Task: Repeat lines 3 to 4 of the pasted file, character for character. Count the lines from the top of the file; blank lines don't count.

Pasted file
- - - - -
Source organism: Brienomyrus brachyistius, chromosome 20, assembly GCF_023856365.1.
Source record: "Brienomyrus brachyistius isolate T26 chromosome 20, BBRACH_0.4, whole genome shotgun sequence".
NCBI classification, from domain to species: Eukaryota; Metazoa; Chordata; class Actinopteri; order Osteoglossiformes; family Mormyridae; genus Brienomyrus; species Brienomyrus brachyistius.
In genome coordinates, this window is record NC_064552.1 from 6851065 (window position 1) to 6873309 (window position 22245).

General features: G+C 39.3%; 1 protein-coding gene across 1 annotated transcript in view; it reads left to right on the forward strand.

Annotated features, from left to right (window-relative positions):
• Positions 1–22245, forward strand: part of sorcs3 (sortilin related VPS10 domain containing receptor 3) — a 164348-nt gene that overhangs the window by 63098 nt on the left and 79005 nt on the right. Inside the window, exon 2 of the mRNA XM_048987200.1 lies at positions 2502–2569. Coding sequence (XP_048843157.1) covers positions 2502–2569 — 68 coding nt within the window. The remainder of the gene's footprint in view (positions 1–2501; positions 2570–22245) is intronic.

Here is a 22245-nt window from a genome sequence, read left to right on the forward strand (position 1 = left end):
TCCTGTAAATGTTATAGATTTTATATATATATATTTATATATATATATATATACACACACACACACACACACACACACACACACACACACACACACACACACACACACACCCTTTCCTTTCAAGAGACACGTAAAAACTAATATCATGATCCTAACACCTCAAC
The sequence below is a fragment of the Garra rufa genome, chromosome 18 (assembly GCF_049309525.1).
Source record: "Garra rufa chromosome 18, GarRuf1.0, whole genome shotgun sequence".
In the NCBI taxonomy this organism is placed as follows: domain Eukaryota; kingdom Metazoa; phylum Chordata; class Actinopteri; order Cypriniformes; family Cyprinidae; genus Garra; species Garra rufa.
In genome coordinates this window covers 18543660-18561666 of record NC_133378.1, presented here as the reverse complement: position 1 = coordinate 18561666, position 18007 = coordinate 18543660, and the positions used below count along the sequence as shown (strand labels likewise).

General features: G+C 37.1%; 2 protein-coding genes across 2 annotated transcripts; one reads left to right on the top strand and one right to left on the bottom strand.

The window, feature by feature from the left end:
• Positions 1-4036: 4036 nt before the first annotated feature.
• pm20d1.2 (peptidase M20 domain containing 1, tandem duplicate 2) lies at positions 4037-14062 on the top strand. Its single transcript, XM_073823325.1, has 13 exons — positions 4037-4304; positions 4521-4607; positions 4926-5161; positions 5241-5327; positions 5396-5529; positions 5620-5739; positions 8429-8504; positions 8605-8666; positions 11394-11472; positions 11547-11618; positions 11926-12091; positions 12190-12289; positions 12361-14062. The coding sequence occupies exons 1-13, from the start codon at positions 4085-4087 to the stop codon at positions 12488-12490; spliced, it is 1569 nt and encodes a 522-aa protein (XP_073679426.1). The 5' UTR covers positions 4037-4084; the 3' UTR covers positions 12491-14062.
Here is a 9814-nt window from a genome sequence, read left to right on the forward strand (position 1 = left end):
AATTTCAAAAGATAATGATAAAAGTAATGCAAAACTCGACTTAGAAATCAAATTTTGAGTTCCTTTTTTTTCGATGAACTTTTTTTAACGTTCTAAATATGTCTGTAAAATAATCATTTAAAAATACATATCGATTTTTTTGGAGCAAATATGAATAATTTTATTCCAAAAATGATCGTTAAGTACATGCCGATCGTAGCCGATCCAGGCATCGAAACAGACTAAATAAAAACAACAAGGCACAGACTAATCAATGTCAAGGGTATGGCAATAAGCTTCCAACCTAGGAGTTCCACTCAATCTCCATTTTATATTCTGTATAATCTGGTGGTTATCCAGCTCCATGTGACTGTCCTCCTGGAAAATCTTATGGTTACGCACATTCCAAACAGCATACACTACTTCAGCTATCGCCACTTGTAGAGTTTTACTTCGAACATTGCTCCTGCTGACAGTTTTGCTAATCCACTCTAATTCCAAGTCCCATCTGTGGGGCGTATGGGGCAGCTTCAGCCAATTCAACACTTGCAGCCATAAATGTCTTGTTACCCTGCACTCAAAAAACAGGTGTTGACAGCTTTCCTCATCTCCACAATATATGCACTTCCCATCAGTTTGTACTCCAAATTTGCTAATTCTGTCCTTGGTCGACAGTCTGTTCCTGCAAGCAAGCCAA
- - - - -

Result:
NCBI classification, from domain to species: Eukaryota; Metazoa; Chordata; class Actinopteri; order Osteoglossiformes; family Mormyridae; genus Brienomyrus; species Brienomyrus brachyistius.
In genome coordinates, this window is record NC_064552.1 from 6851065 (window position 1) to 6873309 (window position 22245).